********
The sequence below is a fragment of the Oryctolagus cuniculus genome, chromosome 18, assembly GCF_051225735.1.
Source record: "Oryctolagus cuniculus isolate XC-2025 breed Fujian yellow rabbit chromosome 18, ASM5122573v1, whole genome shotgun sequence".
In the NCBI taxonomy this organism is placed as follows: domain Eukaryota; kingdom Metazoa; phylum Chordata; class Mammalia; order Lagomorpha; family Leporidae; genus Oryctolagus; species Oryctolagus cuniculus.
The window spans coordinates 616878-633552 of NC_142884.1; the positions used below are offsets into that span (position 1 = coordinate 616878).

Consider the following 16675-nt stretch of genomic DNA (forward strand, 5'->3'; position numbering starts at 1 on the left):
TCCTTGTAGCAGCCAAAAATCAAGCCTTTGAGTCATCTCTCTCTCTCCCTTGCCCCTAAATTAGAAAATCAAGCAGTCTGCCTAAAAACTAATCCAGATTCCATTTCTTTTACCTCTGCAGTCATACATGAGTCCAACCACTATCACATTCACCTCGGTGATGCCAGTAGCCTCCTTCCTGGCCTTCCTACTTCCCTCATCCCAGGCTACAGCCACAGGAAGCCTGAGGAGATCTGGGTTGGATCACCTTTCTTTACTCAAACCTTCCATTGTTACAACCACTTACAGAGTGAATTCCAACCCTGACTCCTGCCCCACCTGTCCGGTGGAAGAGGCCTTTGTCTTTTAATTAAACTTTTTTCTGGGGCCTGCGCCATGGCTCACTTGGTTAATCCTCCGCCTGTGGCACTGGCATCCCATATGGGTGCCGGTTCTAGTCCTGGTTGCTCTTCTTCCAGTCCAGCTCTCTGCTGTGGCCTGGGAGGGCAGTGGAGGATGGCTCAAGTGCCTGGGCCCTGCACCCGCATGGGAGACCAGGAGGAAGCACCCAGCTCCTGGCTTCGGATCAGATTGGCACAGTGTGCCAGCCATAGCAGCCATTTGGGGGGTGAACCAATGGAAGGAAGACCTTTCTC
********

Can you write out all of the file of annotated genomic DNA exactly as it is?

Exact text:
The sequence below is a fragment of the Oryctolagus cuniculus genome, chromosome 18, assembly GCF_051225735.1.
Source record: "Oryctolagus cuniculus isolate XC-2025 breed Fujian yellow rabbit chromosome 18, ASM5122573v1, whole genome shotgun sequence".
In the NCBI taxonomy this organism is placed as follows: domain Eukaryota; kingdom Metazoa; phylum Chordata; class Mammalia; order Lagomorpha; family Leporidae; genus Oryctolagus; species Oryctolagus cuniculus.
The window spans coordinates 616878-633552 of NC_142884.1; the positions used below are offsets into that span (position 1 = coordinate 616878).

Consider the following 16675-nt stretch of genomic DNA (forward strand, 5'->3'; position numbering starts at 1 on the left):
TCCTTGTAGCAGCCAAAAATCAAGCCTTTGAGTCATCTCTCTCTCTCCCTTGCCCCTAAATTAGAAAATCAAGCAGTCTGCCTAAAAACTAATCCAGATTCCATTTCTTTTACCTCTGCAGTCATACATGAGTCCAACCACTATCACATTCACCTCGGTGATGCCAGTAGCCTCCTTCCTGGCCTTCCTACTTCCCTCATCCCAGGCTACAGCCACAGGAAGCCTGAGGAGATCTGGGTTGGATCACCTTTCTTTACTCAAACCTTCCATTGTTACAACCACTTACAGAGTGAATTCCAACCCTGACTCCTGCCCCACCTGTCCGGTGGAAGAGGCCTTTGTCTTTTAATTAAACTTTTTTCTGGGGCCTGCGCCATGGCTCACTTGGTTAATCCTCCGCCTGTGGCACTGGCATCCCATATGGGTGCCGGTTCTAGTCCTGGTTGCTCTTCTTCCAGTCCAGCTCTCTGCTGTGGCCTGGGAGGGCAGTGGAGGATGGCTCAAGTGCCTGGGCCCTGCACCCGCATGGGAGACCAGGAGGAAGCACCCAGCTCCTGGCTTCGGATCAGATTGGCACAGTGTGCCAGCCATAGCAGCCATTTGGGGGGTGAACCAATGGAAGGAAGACCTTTCTC